On Independent States│7│

Table of Contents

Natsuo Kirino’s novel Along the Night Valley is based on interviews with participants of the United Red Army incidents (ignited by a Japanese leftist organization in 1972–1973). It presents the unique idea that some women involved in the incidents had planned to build a “commune for children that they would bear and nurture into revolutionary fighters.”
Due to police crackdowns, the United Red Army gradually shifted its forum of activities from the city to the mountains. The Army’s members began living in unbelievable circumstances, which included pregnant women and women with children participating in firearms training while those who assisted in child-bearing and care were treated unjustly.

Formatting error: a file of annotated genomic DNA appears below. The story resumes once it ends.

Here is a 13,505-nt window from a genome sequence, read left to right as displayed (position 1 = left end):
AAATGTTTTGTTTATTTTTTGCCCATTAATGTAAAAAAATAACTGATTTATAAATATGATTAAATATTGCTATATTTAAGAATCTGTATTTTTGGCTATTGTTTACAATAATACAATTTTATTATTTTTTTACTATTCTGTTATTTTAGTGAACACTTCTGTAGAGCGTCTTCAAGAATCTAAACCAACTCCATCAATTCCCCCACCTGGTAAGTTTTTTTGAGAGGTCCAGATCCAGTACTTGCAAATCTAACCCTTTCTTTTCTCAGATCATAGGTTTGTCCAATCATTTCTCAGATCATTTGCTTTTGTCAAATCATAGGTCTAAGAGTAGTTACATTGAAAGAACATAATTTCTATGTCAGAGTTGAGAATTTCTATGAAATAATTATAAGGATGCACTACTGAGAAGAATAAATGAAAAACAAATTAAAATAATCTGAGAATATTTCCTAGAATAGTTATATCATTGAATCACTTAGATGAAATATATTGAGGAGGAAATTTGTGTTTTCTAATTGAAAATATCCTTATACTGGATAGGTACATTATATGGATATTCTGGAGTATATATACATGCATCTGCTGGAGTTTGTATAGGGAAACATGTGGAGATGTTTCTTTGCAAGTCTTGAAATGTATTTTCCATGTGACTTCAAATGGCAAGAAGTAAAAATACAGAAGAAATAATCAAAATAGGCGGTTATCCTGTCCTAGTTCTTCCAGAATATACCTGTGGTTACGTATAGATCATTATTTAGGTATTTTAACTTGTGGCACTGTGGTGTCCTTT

Along the Night Valley repeatedly covers themes related to family and childbirth. The novel describes the varied ways in which these women lived with their families after the collapse of the United Red Army; one quarreled with family members after confessing her past, while another completely hid her past from her family.
Takaya Shiomi, a member of the United Red Army, argues that the group collapsed because it turned into a “miniature society” after moving to the mountains. On the other hand, Toshio Fujimoto, the former activist and founder of the Association for Protecting the Earth, believes that activism in cities is insufficient for a successful revolution. Indeed, Fujimoto attempted to build a community based on “food” and “agriculture”; this was an attempt to keep the community alive, which the United Red Army failed to do.
The idea of establishing a “commune of women for raising the next generation of revolutionary soldiers,” as depicted by Kirino, focuses on the survival of the community, which was neglected by the leaders of the United Red Army. In that sense, the United Red Army incidents relate to the theme of “secession and independence” that is repeatedly discussed in this series.